I’m in a room for the G1 Kids program now, sitting in a seiza position at a session on “Getting to know work” organized by Kazuhiro Fujiwara. Children are studying around low dining tables in this Japanese-style room.
We’re having lunch now. The Shibata family trio gave a shamisen performance after a martial arts demonstration by Kohiruimaki. The show was fantastic.
This is the last session broadcast from the G1 Summit 2012. Governor Eikei Suzuki of Mie Prefecture, President Yoshikazu Tanaka of GREE, Inc., and alpinist Ken Noguchi sit on this panel. They are all in their 30s. The youngest prefectural governor in Japan, the youngest billionaire in Asia, and a charismatic alpinist are on the platform. The speakers of this fourth G1 Summit range widely in age from people in their 20s to those in their 80s. Many of the Summit participants are in their 40s to 50s. With respectful attention, I listened to the relatively young leaders in their 30s who served as keynote speakers.
People say “younger Japanese are so and so” whenever the opportunity arises. But I have a lot of faith in young Japanese. I have many opportunities to come in contact with them because I teach at a graduate school of management and support young venture companies. Japanese youngsters are terrific. They’re great!
The final session takes a look at “What Leaders Should Do.” This session features Shoichi Watanabe as a speaker. Unfortunately, this is another session we have chosen to keep private. I’m going to listen intently to what Watanabe has to say. (Click this link for the session proceedings.)
At the closing ceremony, I expressed our appreciation to the sponsors of the G1 Summit. Then, the G1 Summit board members shared their impressions of this fourth conference one by one, which in turn was followed by comments from participants on the floor. To conclude the G1 Summit 2012, I made three points at the end. “The time for change is now,” I said to wrap things up. “Let’s start taking actions. Let’s think and act globally. And let’s meet again at the G1 Summit next year as better individuals.”
After the closing ceremony, I picked up my bag and jacket, and hopped on a bus to Misawa Air Base. There was no time for me to say goodbye to every participant. The rest of my family were already on the bus. I spoke with other participants on our way to Misawa Air Base in what may be called a “review session”.
The people at Misawa Air Base were truly courteous. I thanked them for allowing us to visit the Base on a Sunday, giving a deep bow. The commander of the Base spoke to us in person and took us to a hanger filled with F2 and T15 fighters as a special arrangement. We have enjoyed two significant study tours this year, with the visit to the Rokkasho spent nuclear fuel reprocessing plant at the start of the summit.
From Misawa Air Base, we continued down the runway until we reached Misawa Airport. Taking advantage of a flight delay, G1 Summit participants started a dinner-cum-review session at the airport. A lively exchange ensued. GLOBIS staff members were holding a party to mark a job well done, and I’m grateful for their work. Thank you all. You were terrific.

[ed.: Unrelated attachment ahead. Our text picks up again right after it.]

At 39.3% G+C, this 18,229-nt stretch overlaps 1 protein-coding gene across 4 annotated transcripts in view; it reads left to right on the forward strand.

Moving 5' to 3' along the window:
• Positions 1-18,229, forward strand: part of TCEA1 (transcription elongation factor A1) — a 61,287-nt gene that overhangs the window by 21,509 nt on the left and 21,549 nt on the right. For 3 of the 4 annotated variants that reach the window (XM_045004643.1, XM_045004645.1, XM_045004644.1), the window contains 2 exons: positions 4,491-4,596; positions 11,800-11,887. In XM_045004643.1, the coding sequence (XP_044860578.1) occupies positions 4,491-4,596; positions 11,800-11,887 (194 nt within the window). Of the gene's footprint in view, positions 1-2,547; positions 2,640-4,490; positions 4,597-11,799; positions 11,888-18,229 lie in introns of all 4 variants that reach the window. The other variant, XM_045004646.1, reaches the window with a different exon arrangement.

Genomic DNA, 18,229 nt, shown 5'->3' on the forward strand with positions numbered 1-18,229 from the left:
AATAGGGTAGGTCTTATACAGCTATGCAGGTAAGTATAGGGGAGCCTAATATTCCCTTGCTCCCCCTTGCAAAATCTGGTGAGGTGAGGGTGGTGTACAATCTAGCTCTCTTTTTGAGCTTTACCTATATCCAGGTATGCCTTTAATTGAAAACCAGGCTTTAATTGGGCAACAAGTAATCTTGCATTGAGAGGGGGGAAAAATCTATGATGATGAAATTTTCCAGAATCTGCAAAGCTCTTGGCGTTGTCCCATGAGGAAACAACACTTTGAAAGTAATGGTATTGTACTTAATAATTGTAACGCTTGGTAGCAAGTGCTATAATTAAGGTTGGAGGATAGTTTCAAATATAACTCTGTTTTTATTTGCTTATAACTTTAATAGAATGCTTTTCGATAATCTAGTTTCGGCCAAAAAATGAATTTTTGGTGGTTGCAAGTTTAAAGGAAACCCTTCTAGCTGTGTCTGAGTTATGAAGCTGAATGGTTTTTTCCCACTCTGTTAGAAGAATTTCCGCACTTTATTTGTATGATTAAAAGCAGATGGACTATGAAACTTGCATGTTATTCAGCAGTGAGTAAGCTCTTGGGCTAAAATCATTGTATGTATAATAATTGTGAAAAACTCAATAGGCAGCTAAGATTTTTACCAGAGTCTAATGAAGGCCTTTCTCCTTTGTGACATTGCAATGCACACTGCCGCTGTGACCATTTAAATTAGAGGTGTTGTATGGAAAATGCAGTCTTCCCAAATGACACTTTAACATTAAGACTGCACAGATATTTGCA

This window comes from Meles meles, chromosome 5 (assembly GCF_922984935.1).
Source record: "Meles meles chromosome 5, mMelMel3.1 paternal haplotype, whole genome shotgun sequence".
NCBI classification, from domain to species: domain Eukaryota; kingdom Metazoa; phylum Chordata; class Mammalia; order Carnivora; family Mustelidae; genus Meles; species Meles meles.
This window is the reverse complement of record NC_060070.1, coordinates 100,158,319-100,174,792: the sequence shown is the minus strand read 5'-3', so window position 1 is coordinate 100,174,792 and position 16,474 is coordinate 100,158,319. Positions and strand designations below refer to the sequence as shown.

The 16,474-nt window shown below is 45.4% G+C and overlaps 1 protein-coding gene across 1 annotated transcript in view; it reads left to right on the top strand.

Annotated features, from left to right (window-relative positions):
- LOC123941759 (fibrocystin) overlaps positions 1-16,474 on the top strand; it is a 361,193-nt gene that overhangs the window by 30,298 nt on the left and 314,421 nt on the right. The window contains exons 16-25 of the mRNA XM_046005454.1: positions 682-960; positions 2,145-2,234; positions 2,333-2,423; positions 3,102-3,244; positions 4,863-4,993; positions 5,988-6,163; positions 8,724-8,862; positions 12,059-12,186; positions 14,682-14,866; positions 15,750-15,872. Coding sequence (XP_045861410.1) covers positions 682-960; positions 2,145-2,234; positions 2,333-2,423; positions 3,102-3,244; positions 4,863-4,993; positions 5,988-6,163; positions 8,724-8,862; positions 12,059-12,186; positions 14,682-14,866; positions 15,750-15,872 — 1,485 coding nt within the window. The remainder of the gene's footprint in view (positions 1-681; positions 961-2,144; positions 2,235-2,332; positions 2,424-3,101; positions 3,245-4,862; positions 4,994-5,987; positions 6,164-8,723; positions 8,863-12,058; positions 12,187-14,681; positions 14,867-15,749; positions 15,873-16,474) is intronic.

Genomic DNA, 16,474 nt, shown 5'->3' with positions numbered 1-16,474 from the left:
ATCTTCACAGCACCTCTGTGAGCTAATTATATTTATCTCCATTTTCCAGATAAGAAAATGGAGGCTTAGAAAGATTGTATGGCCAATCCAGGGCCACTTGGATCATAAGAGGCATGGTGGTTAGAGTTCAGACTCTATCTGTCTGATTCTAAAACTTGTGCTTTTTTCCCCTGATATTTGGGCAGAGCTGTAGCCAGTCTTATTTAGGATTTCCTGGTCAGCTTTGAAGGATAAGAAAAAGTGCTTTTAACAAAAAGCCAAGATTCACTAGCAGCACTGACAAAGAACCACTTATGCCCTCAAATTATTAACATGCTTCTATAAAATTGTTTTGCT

We took off from Misawa Airport. Throughout the flight, I continued talking to a G1 member who sat next to me. I took a stroll down the aisle of the plane. All the participants and staff members were sound asleep. They must be tired, I thought.
I asked my children what they thought about the G1 Kids program on our drive home from the Haneda Airport.
I have just returned home with my family. Let me look back on the final session with Shoichi Watanabe, which I could not tweet about. The session consisted of Watanabe’s 30-minute-long speech, a 15-minute dialogue between Watanabe and myself, and a 15-minute question-and-answer session with floor participants. After that session, we had a closing session for 15 minutes.
I would like to take this opportunity to thank everyone who took part in this meeting. Thank you very much for taking part in the G1 Summit 2012. Let’s start taking actions from today as G1 Summit participants. I would also like to express my appreciation to those who followed this conference on Twitter and streaming broadcasts on the V-CUBE system. We ask for your continued support for the G1 Summit.
Thanks to Kenichiro Mogi, my children have begun spending every spare moment reading books. Their attitude changed because of what Mogi spoke at the G1 Kids program. “You must study because the world you see changes according to the height of the stack of books you have read. Doing something your brain considers troublesome is good for your brain.” I am deeply grateful to Mogi for teaching this to my children, and I hope he has more advice for my kids again next year.
Written on the basis of my own tweets